Ayurveda and Trauma

While attending a prenatal yoga teacher training, I heard the teacher mention Ayurveda in passing: “Ayurveda is about the different seasons of life, which is useful for pregnancy.” I frantically scribbled a misspelled version of Ayurveda down in my notebook, with stars surrounding it, making a note to look into it more later. 

As soon as I could, I started devouring everything I could read about Ayurveda, loving how it described so much of my postpartum experience – from a year and half of constipation caused by a postpartum vata imbalance, to scanty sleep and low-grade worry. 

I started to experiment in the kitchen with kaphogenic foods that had grounding effects.

At that time, I was also working through a PTSD diagnosis using eye movement desensitization and reprocessing (EMDR) with a therapist. The therapy was helpful, and Ayurveda took my trauma healing to the next level. By eating grounding foods, I felt a huge shift emotionally and physically. Not only did my constipation improve (not TMI if you’re a postpartum caregiver or mom), but I finally felt relaxed, calm, and steady after a year and a half of feeling overwhelmed. I moved from task to task with ease, calmness, and bliss – all from learning how to eat grounding foods that were vata-pacifying. Triggers no longer had such a profound impact on me, and my PTSD improved greatly.

I saw the progress I had made with the help of Ayurveda when I was in a situation that normally would have ignited me: While driving in the car, my husband made a driving suggestion. It seems small, but usually this sort of thing would trigger me, and I would take hours to emotionally calm back down. After incorporating Ayurveda into my life though, I felt grounded and calm. I made the suggested correction and continued my conversation with my husband.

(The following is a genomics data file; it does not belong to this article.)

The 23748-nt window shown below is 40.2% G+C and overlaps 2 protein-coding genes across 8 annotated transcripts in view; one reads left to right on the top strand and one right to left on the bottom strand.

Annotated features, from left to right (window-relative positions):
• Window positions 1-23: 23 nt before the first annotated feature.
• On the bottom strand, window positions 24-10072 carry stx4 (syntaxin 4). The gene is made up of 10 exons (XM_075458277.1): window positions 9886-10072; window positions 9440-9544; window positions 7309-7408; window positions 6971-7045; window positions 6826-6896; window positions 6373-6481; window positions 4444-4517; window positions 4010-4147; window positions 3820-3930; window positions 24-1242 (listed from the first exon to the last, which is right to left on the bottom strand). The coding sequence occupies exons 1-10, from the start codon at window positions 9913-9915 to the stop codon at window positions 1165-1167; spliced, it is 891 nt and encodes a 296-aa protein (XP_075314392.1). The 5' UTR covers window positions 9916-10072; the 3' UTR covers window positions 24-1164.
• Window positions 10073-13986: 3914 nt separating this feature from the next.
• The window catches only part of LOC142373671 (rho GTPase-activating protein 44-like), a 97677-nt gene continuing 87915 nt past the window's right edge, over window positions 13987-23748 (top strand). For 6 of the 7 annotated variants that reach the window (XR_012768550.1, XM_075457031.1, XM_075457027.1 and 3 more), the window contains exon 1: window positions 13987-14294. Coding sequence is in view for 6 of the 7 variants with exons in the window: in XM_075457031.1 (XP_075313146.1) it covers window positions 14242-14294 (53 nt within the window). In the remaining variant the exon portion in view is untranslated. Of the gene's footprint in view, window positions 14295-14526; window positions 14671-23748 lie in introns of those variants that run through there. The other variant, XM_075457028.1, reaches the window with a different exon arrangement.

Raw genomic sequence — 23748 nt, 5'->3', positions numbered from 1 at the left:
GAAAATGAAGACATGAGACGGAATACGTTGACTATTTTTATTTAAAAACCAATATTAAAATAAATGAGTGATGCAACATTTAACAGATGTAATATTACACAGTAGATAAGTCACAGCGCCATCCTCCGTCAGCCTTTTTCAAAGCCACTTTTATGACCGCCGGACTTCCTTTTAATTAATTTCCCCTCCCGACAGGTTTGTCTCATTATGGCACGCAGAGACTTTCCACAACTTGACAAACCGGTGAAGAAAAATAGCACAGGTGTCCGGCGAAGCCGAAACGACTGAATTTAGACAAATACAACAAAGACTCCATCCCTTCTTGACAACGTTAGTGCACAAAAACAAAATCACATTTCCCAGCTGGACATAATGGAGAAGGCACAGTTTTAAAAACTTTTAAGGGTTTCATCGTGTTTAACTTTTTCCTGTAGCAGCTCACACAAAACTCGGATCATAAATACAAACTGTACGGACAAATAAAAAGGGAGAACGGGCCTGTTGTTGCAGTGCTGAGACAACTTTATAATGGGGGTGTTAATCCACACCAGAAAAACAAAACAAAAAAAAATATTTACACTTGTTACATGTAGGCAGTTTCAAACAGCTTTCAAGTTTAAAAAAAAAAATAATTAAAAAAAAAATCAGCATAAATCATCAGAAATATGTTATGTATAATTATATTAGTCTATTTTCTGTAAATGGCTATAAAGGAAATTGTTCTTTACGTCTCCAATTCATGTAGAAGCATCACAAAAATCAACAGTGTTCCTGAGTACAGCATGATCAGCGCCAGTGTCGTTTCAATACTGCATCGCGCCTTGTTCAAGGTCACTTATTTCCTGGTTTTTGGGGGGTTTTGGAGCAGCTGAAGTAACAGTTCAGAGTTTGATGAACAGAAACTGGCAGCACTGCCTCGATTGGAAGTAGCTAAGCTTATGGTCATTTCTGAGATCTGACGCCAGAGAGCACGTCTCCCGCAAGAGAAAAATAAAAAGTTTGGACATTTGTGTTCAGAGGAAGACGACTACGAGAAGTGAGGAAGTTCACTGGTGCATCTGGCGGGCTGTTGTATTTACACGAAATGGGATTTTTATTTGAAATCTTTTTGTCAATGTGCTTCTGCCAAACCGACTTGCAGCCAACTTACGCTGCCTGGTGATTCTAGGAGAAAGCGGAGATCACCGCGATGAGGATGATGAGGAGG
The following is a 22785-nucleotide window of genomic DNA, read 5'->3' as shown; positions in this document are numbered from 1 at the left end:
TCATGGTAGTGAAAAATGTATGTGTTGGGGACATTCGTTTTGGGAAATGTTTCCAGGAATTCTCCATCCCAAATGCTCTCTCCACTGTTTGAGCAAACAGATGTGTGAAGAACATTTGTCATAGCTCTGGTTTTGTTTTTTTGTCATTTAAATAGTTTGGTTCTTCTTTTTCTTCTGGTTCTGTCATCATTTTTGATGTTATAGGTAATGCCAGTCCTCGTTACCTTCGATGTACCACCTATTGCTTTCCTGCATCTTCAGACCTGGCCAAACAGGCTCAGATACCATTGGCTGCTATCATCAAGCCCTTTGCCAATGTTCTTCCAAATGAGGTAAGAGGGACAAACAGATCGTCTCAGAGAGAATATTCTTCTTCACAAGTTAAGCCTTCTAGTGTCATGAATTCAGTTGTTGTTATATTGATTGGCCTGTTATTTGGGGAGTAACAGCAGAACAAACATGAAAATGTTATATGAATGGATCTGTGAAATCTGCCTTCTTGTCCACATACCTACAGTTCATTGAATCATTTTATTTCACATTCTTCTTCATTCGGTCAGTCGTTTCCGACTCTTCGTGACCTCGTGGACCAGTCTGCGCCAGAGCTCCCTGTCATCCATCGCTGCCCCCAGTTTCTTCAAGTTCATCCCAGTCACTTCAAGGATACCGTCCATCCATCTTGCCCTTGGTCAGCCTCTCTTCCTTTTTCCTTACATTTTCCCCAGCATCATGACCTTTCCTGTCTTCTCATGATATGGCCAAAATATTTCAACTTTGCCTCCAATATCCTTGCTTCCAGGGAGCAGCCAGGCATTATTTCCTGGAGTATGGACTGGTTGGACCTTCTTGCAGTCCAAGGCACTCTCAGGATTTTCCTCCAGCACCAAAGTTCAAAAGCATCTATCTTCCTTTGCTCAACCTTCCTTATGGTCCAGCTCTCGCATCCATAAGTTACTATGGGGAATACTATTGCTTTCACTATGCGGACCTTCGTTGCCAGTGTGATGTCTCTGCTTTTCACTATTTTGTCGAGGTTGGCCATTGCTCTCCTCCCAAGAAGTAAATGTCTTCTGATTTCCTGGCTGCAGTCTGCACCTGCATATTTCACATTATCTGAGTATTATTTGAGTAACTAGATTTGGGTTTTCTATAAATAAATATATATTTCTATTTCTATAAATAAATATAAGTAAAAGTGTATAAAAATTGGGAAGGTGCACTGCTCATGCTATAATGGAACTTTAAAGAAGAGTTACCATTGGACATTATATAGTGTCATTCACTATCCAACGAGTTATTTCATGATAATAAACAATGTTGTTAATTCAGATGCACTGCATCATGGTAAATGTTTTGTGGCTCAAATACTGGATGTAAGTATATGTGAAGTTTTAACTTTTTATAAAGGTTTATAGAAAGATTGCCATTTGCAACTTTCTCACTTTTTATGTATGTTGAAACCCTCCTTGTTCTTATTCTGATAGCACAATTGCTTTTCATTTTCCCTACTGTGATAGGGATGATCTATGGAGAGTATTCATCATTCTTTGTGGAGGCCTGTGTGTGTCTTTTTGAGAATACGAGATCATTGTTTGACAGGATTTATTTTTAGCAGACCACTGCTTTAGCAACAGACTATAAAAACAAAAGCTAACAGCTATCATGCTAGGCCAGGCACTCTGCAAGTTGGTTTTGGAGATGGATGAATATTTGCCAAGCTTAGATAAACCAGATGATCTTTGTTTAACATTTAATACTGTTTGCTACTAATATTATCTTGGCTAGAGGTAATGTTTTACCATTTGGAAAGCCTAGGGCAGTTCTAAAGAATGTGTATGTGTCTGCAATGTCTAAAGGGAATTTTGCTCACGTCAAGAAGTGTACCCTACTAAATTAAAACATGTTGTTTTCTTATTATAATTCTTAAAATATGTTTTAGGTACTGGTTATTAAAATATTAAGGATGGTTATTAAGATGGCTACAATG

My husband Jeremy said, “Wait, can we talk about that? That was incredible.” Even he could see the shift in me that Ayurveda had caused.

Not only did Ayurveda fix my digestive and emotional imbalances, it also aided in my trauma recovery. You can see why I’m kind of obsessed with Ayurveda! 

Mom-centered Yoga

When I started the mom-centered yoga program at Here and Now Motherhood, I wanted to incorporate yoga and Ayurveda in order to help mothers through providing practical and simple tips for moms to feel more balanced during the postpartum period. Mom-centered yoga combines yoga with Ayurveda, guiding mothers through vata imbalances with love and care.

Through postpartum yoga, teachers at Here and Now Motherhood generously support mothers during the overwhelming postpartum period.

These classes encourage grounding, relaxing, and getting out of our heads while centering on pacifying vata.

Prenatal classes are gentle with cooling pranayama to help mom feel more comfortable during pregnancy. Cooling pranayama are breathing exercises that can decrease pitta dosha, both calming an angry mood or cooling down the body temperature-wise. During pregnancy, women often feel physically warm or can feel like their emotions flair easily. These targeted breathing exercises help soothe those aspects of pregnancy.

During all yoga classes, Here and Now Motherhood provides free childcare. Babies often have a lot of love and support postpartum, but mothers don’t receive much attention and care. In order to fully focus on Mom and let her completely relax, Here and Now Motherhood provides free childcare. This way Mom gets a moment to herself, and finally has a chance to receive the targeted care she needs. 


Postpartum Caregiving + Sacred Window Studies